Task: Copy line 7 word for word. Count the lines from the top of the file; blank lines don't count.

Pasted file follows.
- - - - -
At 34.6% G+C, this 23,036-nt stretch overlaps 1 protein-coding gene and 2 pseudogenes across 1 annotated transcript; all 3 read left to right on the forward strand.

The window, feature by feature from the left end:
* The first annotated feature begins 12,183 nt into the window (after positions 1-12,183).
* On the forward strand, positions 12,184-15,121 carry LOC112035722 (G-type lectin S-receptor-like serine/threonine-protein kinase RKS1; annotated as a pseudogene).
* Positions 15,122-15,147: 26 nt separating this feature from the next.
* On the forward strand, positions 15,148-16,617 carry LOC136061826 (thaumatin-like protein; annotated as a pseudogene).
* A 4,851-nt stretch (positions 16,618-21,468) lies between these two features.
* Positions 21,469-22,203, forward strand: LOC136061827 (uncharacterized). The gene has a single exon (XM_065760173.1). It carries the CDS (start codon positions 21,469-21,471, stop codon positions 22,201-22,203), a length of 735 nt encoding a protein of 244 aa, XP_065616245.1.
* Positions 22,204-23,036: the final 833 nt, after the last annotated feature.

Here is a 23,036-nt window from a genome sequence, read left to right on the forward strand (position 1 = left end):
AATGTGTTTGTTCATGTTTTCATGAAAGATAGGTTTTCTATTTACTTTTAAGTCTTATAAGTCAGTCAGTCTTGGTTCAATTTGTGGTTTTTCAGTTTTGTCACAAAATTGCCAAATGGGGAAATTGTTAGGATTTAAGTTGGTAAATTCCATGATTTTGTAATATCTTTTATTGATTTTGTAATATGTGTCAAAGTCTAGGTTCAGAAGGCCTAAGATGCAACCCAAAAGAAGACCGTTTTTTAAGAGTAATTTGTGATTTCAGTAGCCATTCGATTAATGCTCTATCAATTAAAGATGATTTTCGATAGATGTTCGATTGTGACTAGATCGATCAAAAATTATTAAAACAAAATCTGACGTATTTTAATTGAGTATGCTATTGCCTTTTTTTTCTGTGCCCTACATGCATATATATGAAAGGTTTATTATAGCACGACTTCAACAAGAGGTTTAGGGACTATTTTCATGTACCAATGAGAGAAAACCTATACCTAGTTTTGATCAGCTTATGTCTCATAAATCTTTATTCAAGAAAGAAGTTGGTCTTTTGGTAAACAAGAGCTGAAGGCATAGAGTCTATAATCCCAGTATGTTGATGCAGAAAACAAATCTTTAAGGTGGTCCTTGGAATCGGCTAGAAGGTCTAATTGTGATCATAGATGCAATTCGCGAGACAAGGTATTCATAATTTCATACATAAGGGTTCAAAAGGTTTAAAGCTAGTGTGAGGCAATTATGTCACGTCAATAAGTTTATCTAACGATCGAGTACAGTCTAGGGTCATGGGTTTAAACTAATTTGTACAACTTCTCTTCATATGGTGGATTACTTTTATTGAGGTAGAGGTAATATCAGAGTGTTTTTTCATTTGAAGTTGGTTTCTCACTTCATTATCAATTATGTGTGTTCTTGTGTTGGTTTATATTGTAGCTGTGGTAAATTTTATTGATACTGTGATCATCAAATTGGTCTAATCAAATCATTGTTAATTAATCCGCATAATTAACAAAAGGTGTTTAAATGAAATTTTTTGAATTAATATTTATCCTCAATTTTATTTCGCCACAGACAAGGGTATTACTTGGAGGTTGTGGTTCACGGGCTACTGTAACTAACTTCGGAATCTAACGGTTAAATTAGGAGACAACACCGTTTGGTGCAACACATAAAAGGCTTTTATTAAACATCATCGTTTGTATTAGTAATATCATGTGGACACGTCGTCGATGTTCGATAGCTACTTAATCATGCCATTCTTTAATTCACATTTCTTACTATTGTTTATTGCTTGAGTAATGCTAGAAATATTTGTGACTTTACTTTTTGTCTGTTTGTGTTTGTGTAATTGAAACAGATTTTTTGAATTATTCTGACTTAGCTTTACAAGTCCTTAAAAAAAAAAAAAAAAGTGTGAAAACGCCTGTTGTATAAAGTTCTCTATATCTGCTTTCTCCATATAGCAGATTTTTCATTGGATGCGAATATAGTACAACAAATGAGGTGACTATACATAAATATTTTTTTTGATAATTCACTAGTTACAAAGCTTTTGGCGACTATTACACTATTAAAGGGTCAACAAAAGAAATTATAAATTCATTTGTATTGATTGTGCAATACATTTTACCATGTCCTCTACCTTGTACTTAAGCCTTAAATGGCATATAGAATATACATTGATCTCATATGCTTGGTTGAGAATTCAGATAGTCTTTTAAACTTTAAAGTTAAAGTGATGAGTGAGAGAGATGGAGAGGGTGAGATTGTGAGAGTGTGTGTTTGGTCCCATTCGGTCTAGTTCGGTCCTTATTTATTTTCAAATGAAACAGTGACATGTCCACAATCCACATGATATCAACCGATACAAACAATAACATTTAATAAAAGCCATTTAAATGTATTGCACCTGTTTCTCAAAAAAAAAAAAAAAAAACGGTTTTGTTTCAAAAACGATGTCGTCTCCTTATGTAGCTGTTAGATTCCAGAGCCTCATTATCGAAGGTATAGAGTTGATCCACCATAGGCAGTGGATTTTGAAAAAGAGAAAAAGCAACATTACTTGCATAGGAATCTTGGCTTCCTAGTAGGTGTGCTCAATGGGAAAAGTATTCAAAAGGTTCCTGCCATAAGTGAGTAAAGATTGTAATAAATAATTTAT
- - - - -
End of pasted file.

* A 4,851-nt stretch (positions 16,618-21,468) lies between these two features.